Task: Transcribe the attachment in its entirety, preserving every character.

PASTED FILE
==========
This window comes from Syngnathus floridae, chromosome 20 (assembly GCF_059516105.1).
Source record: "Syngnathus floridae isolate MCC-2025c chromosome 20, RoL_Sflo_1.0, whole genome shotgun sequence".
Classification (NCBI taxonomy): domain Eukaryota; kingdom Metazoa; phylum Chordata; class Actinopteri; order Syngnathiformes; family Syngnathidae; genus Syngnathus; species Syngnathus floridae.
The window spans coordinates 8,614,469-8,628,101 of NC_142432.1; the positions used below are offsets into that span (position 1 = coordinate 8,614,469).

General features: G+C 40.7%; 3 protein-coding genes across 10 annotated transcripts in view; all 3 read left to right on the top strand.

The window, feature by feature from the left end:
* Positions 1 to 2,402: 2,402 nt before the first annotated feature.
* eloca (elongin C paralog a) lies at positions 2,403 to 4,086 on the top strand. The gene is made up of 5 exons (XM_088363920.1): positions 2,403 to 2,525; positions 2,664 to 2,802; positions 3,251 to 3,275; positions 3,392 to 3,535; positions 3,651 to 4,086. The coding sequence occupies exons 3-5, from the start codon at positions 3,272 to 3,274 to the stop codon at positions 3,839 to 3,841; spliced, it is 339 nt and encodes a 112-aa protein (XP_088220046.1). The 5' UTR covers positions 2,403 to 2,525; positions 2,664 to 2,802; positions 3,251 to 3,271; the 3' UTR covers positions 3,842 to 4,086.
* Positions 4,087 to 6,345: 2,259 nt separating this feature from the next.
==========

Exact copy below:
This window comes from Syngnathus floridae, chromosome 20 (assembly GCF_059516105.1).
Source record: "Syngnathus floridae isolate MCC-2025c chromosome 20, RoL_Sflo_1.0, whole genome shotgun sequence".
Classification (NCBI taxonomy): domain Eukaryota; kingdom Metazoa; phylum Chordata; class Actinopteri; order Syngnathiformes; family Syngnathidae; genus Syngnathus; species Syngnathus floridae.
The window spans coordinates 8,614,469-8,628,101 of NC_142432.1; the positions used below are offsets into that span (position 1 = coordinate 8,614,469).

General features: G+C 40.7%; 3 protein-coding genes across 10 annotated transcripts in view; all 3 read left to right on the top strand.

The window, feature by feature from the left end:
* Positions 1 to 2,402: 2,402 nt before the first annotated feature.
* eloca (elongin C paralog a) lies at positions 2,403 to 4,086 on the top strand. The gene is made up of 5 exons (XM_088363920.1): positions 2,403 to 2,525; positions 2,664 to 2,802; positions 3,251 to 3,275; positions 3,392 to 3,535; positions 3,651 to 4,086. The coding sequence occupies exons 3-5, from the start codon at positions 3,272 to 3,274 to the stop codon at positions 3,839 to 3,841; spliced, it is 339 nt and encodes a 112-aa protein (XP_088220046.1). The 5' UTR covers positions 2,403 to 2,525; positions 2,664 to 2,802; positions 3,251 to 3,271; the 3' UTR covers positions 3,842 to 4,086.
* Positions 4,087 to 6,345: 2,259 nt separating this feature from the next.